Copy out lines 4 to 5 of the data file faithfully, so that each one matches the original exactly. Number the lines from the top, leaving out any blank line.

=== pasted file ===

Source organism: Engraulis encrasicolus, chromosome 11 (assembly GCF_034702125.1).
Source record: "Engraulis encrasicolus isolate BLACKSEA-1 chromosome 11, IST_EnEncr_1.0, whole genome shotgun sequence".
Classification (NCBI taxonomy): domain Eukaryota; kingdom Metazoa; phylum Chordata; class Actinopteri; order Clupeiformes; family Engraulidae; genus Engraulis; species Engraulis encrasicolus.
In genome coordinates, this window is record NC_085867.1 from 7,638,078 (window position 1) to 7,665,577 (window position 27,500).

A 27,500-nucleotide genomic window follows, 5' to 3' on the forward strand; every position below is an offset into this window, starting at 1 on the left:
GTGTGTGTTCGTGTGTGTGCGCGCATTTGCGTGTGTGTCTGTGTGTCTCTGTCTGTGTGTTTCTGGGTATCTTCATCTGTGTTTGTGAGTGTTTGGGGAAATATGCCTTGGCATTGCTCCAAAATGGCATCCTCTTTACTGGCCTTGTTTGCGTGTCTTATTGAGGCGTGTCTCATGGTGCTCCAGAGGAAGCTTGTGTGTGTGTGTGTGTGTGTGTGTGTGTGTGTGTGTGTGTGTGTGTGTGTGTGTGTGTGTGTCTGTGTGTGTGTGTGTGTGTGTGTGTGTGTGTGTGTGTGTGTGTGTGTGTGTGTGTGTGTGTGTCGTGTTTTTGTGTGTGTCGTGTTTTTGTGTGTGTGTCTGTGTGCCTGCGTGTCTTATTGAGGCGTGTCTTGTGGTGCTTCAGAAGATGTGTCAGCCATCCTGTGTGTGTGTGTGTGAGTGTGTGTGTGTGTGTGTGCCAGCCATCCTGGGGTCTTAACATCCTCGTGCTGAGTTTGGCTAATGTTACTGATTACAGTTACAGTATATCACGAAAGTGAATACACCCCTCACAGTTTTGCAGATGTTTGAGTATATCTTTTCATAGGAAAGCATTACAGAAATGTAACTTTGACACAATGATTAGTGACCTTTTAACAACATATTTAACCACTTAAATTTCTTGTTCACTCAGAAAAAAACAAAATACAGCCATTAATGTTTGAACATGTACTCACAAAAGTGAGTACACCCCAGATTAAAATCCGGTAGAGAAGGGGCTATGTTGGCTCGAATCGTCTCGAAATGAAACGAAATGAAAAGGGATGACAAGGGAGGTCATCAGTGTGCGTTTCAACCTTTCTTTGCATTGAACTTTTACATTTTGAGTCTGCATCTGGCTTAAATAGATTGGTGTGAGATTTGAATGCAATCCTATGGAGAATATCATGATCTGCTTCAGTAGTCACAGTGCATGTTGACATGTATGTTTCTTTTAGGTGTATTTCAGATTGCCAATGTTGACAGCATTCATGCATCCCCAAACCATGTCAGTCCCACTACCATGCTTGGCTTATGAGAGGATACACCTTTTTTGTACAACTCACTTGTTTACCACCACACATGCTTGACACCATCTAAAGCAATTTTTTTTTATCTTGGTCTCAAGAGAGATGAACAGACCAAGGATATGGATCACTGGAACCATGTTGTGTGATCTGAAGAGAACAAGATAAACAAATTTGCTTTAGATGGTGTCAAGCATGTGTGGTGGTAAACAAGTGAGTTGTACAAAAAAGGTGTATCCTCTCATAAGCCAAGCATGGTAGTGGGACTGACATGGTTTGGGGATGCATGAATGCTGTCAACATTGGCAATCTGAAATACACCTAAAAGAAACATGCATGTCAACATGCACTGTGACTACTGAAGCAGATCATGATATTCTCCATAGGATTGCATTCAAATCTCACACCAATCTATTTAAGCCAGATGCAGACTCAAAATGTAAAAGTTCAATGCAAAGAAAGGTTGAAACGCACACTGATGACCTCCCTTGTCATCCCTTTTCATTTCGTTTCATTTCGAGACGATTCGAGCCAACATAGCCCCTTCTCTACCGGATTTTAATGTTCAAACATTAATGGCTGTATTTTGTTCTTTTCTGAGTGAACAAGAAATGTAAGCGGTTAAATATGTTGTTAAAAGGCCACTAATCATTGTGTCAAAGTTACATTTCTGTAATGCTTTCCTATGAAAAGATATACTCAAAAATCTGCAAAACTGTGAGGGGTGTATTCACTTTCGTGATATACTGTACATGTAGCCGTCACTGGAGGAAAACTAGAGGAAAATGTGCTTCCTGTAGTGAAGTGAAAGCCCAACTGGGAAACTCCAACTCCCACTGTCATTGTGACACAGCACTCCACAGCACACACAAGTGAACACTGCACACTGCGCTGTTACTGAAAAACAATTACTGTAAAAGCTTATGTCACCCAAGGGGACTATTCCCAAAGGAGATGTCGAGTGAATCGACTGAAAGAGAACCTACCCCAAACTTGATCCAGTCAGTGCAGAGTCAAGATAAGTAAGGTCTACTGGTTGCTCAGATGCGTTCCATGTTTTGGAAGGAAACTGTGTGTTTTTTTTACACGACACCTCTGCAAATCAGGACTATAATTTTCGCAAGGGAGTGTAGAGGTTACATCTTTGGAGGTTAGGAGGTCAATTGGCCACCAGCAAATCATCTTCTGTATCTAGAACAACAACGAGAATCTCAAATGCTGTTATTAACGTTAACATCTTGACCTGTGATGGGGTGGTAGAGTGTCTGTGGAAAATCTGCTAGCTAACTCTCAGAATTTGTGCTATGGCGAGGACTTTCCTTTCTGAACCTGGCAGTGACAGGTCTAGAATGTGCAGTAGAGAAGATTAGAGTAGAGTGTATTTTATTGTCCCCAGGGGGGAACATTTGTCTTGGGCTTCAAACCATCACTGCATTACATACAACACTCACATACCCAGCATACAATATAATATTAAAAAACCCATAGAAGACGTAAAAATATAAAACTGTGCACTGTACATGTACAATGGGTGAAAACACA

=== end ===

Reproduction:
In genome coordinates, this window is record NC_085867.1 from 7,638,078 (window position 1) to 7,665,577 (window position 27,500).

A 27,500-nucleotide genomic window follows, 5' to 3' on the forward strand; every position below is an offset into this window, starting at 1 on the left: